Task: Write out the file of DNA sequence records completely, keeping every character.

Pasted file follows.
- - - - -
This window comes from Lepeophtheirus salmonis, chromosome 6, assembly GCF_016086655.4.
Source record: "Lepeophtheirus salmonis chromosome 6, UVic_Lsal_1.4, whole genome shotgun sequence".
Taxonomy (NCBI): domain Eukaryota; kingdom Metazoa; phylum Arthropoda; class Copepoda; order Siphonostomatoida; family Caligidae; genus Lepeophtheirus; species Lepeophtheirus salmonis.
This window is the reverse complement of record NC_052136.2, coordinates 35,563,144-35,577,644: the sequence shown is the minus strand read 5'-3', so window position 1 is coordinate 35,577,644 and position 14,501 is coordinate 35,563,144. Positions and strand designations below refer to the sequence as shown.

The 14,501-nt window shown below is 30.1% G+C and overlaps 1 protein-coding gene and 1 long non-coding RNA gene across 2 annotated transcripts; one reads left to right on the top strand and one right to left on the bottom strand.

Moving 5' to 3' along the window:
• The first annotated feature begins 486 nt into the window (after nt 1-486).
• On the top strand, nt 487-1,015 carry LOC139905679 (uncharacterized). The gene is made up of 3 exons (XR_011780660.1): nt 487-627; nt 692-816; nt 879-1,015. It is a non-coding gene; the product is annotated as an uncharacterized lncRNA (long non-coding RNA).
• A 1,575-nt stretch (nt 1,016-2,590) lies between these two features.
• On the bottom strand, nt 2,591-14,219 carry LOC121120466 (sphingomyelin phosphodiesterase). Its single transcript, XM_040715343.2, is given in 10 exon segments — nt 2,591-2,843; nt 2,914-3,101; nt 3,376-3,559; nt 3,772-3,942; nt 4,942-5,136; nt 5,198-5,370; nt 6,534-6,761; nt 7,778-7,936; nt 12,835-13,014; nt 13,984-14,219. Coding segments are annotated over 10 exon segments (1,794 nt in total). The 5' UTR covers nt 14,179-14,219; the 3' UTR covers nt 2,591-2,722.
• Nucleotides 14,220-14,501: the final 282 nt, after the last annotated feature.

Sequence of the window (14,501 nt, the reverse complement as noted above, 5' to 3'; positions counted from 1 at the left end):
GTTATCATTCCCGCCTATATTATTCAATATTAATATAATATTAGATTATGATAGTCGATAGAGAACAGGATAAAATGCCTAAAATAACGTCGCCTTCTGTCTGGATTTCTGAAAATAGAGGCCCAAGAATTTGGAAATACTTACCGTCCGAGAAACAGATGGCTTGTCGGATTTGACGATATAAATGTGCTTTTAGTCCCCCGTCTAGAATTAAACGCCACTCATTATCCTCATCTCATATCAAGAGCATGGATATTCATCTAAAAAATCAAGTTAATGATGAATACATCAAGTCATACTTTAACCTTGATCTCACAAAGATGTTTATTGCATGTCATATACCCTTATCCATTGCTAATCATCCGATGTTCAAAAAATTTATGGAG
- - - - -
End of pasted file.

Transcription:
This window comes from Lepeophtheirus salmonis, chromosome 6, assembly GCF_016086655.4.
Source record: "Lepeophtheirus salmonis chromosome 6, UVic_Lsal_1.4, whole genome shotgun sequence".
Taxonomy (NCBI): domain Eukaryota; kingdom Metazoa; phylum Arthropoda; class Copepoda; order Siphonostomatoida; family Caligidae; genus Lepeophtheirus; species Lepeophtheirus salmonis.
This window is the reverse complement of record NC_052136.2, coordinates 35,563,144-35,577,644: the sequence shown is the minus strand read 5'-3', so window position 1 is coordinate 35,577,644 and position 14,501 is coordinate 35,563,144. Positions and strand designations below refer to the sequence as shown.

The 14,501-nt window shown below is 30.1% G+C and overlaps 1 protein-coding gene and 1 long non-coding RNA gene across 2 annotated transcripts; one reads left to right on the top strand and one right to left on the bottom strand.

Moving 5' to 3' along the window:
• The first annotated feature begins 486 nt into the window (after nt 1-486).
• On the top strand, nt 487-1,015 carry LOC139905679 (uncharacterized). The gene is made up of 3 exons (XR_011780660.1): nt 487-627; nt 692-816; nt 879-1,015. It is a non-coding gene; the product is annotated as an uncharacterized lncRNA (long non-coding RNA).
• A 1,575-nt stretch (nt 1,016-2,590) lies between these two features.
• On the bottom strand, nt 2,591-14,219 carry LOC121120466 (sphingomyelin phosphodiesterase). Its single transcript, XM_040715343.2, is given in 10 exon segments — nt 2,591-2,843; nt 2,914-3,101; nt 3,376-3,559; nt 3,772-3,942; nt 4,942-5,136; nt 5,198-5,370; nt 6,534-6,761; nt 7,778-7,936; nt 12,835-13,014; nt 13,984-14,219. Coding segments are annotated over 10 exon segments (1,794 nt in total). The 5' UTR covers nt 14,179-14,219; the 3' UTR covers nt 2,591-2,722.
• Nucleotides 14,220-14,501: the final 282 nt, after the last annotated feature.

Sequence of the window (14,501 nt, the reverse complement as noted above, 5' to 3'; positions counted from 1 at the left end):
GTTATCATTCCCGCCTATATTATTCAATATTAATATAATATTAGATTATGATAGTCGATAGAGAACAGGATAAAATGCCTAAAATAACGTCGCCTTCTGTCTGGATTTCTGAAAATAGAGGCCCAAGAATTTGGAAATACTTACCGTCCGAGAAACAGATGGCTTGTCGGATTTGACGATATAAATGTGCTTTTAGTCCCCCGTCTAGAATTAAACGCCACTCATTATCCTCATCTCATATCAAGAGCATGGATATTCATCTAAAAAATCAAGTTAATGATGAATACATCAAGTCATACTTTAACCTTGATCTCACAAAGATGTTTATTGCATGTCATATACCCTTATCCATTGCTAATCATCCGATGTTCAAAAAATTTATGGAG